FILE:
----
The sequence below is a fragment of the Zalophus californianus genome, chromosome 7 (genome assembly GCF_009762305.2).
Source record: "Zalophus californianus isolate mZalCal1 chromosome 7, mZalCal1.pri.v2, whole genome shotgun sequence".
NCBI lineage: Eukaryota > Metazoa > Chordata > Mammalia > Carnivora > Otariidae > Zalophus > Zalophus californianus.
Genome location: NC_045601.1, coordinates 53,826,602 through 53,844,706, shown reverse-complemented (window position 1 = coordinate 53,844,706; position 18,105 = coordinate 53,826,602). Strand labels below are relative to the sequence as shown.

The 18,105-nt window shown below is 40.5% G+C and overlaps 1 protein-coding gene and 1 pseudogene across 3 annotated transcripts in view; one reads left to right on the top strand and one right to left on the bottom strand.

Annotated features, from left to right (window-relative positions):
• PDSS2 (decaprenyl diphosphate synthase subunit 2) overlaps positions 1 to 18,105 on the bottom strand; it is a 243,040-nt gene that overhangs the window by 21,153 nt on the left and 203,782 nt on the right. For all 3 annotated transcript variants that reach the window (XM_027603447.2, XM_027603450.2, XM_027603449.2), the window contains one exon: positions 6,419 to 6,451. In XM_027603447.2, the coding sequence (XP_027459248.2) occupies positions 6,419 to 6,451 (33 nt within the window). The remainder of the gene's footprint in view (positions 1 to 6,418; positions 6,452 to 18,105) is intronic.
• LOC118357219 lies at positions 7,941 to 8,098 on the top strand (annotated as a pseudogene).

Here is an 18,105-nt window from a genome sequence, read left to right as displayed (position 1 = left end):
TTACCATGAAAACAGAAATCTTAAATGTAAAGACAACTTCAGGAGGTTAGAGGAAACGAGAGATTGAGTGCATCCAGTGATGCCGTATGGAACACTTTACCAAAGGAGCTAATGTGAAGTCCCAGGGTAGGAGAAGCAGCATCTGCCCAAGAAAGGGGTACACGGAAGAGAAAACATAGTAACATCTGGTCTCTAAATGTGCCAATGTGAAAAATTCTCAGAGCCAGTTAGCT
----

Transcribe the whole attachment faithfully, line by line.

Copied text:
The sequence below is a fragment of the Zalophus californianus genome, chromosome 7 (genome assembly GCF_009762305.2).
Source record: "Zalophus californianus isolate mZalCal1 chromosome 7, mZalCal1.pri.v2, whole genome shotgun sequence".
NCBI lineage: Eukaryota > Metazoa > Chordata > Mammalia > Carnivora > Otariidae > Zalophus > Zalophus californianus.
Genome location: NC_045601.1, coordinates 53,826,602 through 53,844,706, shown reverse-complemented (window position 1 = coordinate 53,844,706; position 18,105 = coordinate 53,826,602). Strand labels below are relative to the sequence as shown.

The 18,105-nt window shown below is 40.5% G+C and overlaps 1 protein-coding gene and 1 pseudogene across 3 annotated transcripts in view; one reads left to right on the top strand and one right to left on the bottom strand.

Annotated features, from left to right (window-relative positions):
• PDSS2 (decaprenyl diphosphate synthase subunit 2) overlaps positions 1 to 18,105 on the bottom strand; it is a 243,040-nt gene that overhangs the window by 21,153 nt on the left and 203,782 nt on the right. For all 3 annotated transcript variants that reach the window (XM_027603447.2, XM_027603450.2, XM_027603449.2), the window contains one exon: positions 6,419 to 6,451. In XM_027603447.2, the coding sequence (XP_027459248.2) occupies positions 6,419 to 6,451 (33 nt within the window). The remainder of the gene's footprint in view (positions 1 to 6,418; positions 6,452 to 18,105) is intronic.
• LOC118357219 lies at positions 7,941 to 8,098 on the top strand (annotated as a pseudogene).

Here is an 18,105-nt window from a genome sequence, read left to right as displayed (position 1 = left end):
TTACCATGAAAACAGAAATCTTAAATGTAAAGACAACTTCAGGAGGTTAGAGGAAACGAGAGATTGAGTGCATCCAGTGATGCCGTATGGAACACTTTACCAAAGGAGCTAATGTGAAGTCCCAGGGTAGGAGAAGCAGCATCTGCCCAAGAAAGGGGTACACGGAAGAGAAAACATAGTAACATCTGGTCTCTAAATGTGCCAATGTGAAAAATTCTCAGAGCCAGTTAGCT